Do you think that if I give you a graph and only show you chunks of five vertices at a time, that you can correctly color the whole graph?

suremarc
Office_Shredder said:
You are still missing the point. You can have for example a graph of 8 vertices such that any five vertices can be colored with four colors, but you can't combine all the colorings of the 5 vertex sections in a consistent way (there are 56 of them!)

Do you think that if I give you a graph and only show you chunks of five vertices at a time, that you can correctly color the whole graph?
You can give me any map with any number of regions, but I think when 5 colors can not satisfy the minimum requirement mentioned above at any subgraph then this is equivalent to the 4 colors theorem.

Or put it in this way; there is no subgraph that requires 5 colors across the entire graph.

If there is no local patch of the graph requiring 5 colors (guaranteed by Kuratowski's theorem), then the entire graph does not require it either.

I think I just now understood what you meant by coloring. When I say 5 colors, I mean those particular 5 colors; say (red, green, blue, yellow, orange).
Suppose we have a scanning device that walks across the map and is programmed such that it will beep when it finds a region of the map homeomorphic to K5. I claim that we will never hear the beep.

Suppose that we locate 5 regions in the map which are adjacent and satisfying the minimum requirement.

Then that region is isomorphic to a planar graph of K5.

But Kuratowski's theorem states that a finite graph is planar if and only if it does not contain a subgraph that is homeomorphic to K5

This contradicts the proposal that we can find that a patch of the map with adjacent regions of 5 different colors.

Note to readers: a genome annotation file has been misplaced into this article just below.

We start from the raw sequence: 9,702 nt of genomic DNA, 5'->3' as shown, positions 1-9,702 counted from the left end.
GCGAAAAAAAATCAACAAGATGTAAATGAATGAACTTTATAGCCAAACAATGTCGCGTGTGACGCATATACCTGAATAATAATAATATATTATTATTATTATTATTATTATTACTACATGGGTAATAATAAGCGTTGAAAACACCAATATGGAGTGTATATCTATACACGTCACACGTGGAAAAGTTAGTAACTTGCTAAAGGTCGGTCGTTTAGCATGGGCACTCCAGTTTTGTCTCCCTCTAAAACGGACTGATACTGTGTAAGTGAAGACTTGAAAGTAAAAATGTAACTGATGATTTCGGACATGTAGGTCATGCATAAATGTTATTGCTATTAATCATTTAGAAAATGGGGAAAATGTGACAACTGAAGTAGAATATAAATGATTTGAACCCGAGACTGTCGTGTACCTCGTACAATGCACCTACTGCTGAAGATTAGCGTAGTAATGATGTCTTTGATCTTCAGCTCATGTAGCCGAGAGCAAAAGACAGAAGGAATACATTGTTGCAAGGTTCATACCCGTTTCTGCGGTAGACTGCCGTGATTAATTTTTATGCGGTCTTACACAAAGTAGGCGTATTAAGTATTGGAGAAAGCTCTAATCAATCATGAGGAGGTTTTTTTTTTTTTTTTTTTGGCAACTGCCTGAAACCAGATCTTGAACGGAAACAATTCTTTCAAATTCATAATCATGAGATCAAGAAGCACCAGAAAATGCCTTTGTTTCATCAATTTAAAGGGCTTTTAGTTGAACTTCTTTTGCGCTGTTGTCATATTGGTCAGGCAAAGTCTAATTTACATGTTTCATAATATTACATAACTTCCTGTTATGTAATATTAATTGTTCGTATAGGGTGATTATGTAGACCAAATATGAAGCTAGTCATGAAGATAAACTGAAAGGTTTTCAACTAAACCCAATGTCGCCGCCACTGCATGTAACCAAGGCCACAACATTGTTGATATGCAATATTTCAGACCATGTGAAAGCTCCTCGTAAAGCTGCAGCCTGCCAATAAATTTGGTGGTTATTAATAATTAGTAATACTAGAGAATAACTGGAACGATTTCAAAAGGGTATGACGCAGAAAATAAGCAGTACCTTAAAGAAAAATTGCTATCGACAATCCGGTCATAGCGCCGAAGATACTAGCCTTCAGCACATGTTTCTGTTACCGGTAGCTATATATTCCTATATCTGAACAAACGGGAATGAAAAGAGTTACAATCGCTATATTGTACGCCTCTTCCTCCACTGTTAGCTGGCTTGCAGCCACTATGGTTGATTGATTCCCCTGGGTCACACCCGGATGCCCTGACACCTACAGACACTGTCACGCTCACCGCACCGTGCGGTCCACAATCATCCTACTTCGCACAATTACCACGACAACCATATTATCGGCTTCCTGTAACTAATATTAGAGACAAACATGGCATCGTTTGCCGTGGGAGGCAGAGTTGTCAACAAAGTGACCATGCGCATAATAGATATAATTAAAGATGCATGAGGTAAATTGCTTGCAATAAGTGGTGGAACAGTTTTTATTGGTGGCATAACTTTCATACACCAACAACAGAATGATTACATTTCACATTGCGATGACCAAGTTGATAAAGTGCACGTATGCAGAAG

Note that if you have to prove that A implies C, and you at first prove A implies B and then B implies C,
and someone produces a counterexample where B is true, but C is false, then your proof must be wrong.

Here A is: the graph G is planar.
B: the graph G does not contain K5
C: the graph G can be colored with 4 colors.

Now for the counterexample. There are maps that do not even contain a triangle, that need an arbitrary number of colors. Of course these are non-planar.
These are Mycielsky graphs: https://en.wikipedia.org/wiki/Mycielskian
For every graph G with N vertices and E edges, Mycielsky defines a graph with 2N+1 vertices and 3E+N edges that has G as a subgraph, but contains no new triangles, and needs one more color.
If your starting graph has no triangles, your new graph also will contain no triangles.

If you start with a graph with 2 vertices and one edge and use the process 3 times, you get a graph with 23 vertices and 71 edges that needs 5 colours.

There's an image at page 48 of this paper
http://webdocs.cs.uAlberta.ca/~hayward/theses/erik.pdf/

mfb
willem2 said:
Note that if you have to prove that A implies C, and you at first prove A implies B and then B implies C,
and someone produces a counterexample where B is true, but C is false, then your proof must be wrong.

Here A is: the graph G is planar.
B: the graph G does not contain K5
C: the graph G can be colored with 4 colors.
Interesting graphs thank you.

Do you mean a Planar graph G that contains no K5 can be colored with a minimum of more than 4 colors?

No, the claim is simply that no ##K^5## is not enough to prove that you can do it in four colors.